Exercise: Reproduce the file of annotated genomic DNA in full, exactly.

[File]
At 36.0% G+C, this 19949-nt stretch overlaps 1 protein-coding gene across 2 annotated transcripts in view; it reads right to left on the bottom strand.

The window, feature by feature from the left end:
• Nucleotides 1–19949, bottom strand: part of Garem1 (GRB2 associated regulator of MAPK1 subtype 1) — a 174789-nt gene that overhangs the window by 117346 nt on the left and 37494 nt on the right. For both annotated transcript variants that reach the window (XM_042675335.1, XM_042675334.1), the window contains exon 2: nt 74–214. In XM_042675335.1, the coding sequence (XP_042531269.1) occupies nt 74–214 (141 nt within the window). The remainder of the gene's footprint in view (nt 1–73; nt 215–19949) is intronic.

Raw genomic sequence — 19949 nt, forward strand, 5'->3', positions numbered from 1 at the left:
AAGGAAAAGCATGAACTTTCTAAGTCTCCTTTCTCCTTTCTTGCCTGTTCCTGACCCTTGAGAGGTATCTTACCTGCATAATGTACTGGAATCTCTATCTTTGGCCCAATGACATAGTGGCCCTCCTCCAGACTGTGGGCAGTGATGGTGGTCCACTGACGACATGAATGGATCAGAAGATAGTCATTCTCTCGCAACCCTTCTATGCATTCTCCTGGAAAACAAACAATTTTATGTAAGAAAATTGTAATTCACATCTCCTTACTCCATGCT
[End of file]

At 36.0% G+C, this 19949-nt stretch overlaps 1 protein-coding gene across 2 annotated transcripts in view; it reads right to left on the bottom strand.

The window, feature by feature from the left end:
• Nucleotides 1–19949, bottom strand: part of Garem1 (GRB2 associated regulator of MAPK1 subtype 1) — a 174789-nt gene that overhangs the window by 117346 nt on the left and 37494 nt on the right. For both annotated transcript variants that reach the window (XM_042675335.1, XM_042675334.1), the window contains exon 2: nt 74–214. In XM_042675335.1, the coding sequence (XP_042531269.1) occupies nt 74–214 (141 nt within the window). The remainder of the gene's footprint in view (nt 1–73; nt 215–19949) is intronic.

Raw genomic sequence — 19949 nt, forward strand, 5'->3', positions numbered from 1 at the left:
AAGGAAAAGCATGAACTTTCTAAGTCTCCTTTCTCCTTTCTTGCCTGTTCCTGACCCTTGAGAGGTATCTTACCTGCATAATGTACTGGAATCTCTATCTTTGGCCCAATGACATAGTGGCCCTCCTCCAGACTGTGGGCAGTGATGGTGGTCCACTGACGACATGAATGGATCAGAAGATAGTCATTCTCTCGCAACCCTTCTATGCATTCTCCTGGAAAACAAACAATTTTATGTAAGAAAATTGTAATTCACATCTCCTTACTCCATGCT